Remember, the goal here is critique rather than criticism.  If the plot was set in stone but everyone enjoyed the event and it had a major impact, hey, that’s worth noting.  Either no one in this particular group cares about being railroaded, or you built a plot that was heading in exactly the direction this group of characters would usually go.  It doesn’t mean you can’t improve for next time, but it’s worth observing for later.

The process also can highlight strengths.  Case in point: the roleplaying event that I had run in FFXIV had a very solid core group of characters who had a direct effect on the final result, including the characters I had planned to have at the center.  The biggest problem was scheduling, which partly was an issue simply because the whole event was meant from the beginning to have the feel of sudden and unexpected events, the sort of thing that blindsides you on an otherwise normal Tuesday.  It worked perfectly at first, but it meant that the conclusion was a bit more jumbled and further spaced from the rest of the event than I would have liked.

So I learned.  Next time around, I need to create a firmer schedule once things get moving, even if it removes some of the spontaneity from the proceedings.  Really, the big advantage to doing a post-mortem evaluation is just that – learning lessons from this event so that the next one is better.  There are always going to be flaws, there are always going to be things that don’t work as well, but there’s also space for you to make something even better for others to enjoy.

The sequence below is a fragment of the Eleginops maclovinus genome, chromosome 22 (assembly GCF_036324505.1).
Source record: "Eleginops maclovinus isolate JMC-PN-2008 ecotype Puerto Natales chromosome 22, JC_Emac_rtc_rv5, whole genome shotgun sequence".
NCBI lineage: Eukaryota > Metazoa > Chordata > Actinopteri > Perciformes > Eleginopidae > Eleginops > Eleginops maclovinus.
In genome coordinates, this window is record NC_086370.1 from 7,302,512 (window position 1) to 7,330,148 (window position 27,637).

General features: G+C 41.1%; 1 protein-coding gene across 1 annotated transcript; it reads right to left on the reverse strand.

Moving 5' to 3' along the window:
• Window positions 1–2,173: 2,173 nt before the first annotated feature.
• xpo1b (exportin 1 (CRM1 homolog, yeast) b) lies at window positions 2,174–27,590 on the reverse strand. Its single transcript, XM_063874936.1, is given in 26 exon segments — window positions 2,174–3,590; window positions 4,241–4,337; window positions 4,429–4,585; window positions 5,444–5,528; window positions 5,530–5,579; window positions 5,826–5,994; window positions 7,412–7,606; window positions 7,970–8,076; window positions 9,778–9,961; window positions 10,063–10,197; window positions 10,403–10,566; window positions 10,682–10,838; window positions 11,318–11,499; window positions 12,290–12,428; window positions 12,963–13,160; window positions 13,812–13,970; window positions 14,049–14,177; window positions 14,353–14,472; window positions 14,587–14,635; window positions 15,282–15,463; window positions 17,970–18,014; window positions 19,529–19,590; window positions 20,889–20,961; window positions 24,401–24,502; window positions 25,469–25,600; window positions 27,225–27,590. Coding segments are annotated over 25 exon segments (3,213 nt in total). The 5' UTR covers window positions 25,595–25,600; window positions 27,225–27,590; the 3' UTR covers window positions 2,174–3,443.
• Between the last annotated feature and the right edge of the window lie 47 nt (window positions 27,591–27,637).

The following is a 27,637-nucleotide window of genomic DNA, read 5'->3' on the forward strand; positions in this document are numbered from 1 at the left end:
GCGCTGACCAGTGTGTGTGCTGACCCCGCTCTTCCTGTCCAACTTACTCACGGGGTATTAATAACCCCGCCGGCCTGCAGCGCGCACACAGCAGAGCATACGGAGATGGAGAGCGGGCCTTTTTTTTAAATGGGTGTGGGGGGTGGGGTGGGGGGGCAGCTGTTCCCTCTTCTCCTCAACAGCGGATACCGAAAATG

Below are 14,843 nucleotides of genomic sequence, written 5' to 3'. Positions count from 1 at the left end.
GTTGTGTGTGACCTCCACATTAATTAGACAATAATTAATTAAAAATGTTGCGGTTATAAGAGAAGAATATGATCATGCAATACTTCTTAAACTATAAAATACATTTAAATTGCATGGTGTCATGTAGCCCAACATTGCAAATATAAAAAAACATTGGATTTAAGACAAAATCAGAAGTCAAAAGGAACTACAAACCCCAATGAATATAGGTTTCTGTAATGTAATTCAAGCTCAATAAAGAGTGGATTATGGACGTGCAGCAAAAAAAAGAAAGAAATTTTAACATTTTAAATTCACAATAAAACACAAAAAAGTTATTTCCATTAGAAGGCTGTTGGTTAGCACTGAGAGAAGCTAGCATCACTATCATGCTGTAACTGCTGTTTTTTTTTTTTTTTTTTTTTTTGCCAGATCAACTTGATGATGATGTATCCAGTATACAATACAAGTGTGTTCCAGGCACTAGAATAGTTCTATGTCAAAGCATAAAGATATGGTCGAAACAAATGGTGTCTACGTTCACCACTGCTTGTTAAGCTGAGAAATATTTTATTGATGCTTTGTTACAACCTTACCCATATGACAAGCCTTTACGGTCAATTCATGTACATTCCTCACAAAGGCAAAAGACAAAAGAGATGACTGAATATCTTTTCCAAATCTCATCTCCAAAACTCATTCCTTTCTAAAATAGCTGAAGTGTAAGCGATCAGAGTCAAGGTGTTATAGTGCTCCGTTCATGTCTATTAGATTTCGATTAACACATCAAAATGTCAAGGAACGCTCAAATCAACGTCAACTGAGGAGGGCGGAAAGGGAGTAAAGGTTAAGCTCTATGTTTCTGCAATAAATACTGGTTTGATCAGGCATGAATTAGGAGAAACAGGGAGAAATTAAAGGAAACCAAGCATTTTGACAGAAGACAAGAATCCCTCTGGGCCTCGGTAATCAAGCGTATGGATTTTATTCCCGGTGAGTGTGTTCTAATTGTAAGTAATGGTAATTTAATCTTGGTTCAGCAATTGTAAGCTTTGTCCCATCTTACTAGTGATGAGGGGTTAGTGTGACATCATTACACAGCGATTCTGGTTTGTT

That’s why the last step is a matter of taking all of the information as an aggregate and seeing what conclusions can reasonably be drawn.  If players aren’t happy and the conclusion was set in stone, it’s pretty easy to see where things went wrong.  If players are happy, though, you can look at what you considered faults in more detail, places where the flow or pacing was off.  Figure out what you want to do differently next time, seal it up, and file it away.

It seems like a little thing, but like any hobby, you only get better with practice if you’re able to see what you did wrong.  So give yourself that feedback.

Next time around, I want to talk about repeats in stories and in play and how you can avoid these grim apparitions.  The week after that, let’s talk about stepping into someone else’s characters story respectfully.

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About expostninja

I've been playing video games and MMOs for years, I read a great deal of design articles, and I work for a news site. This, of course, means that I want to spend more time talking about them. I am not a ninja.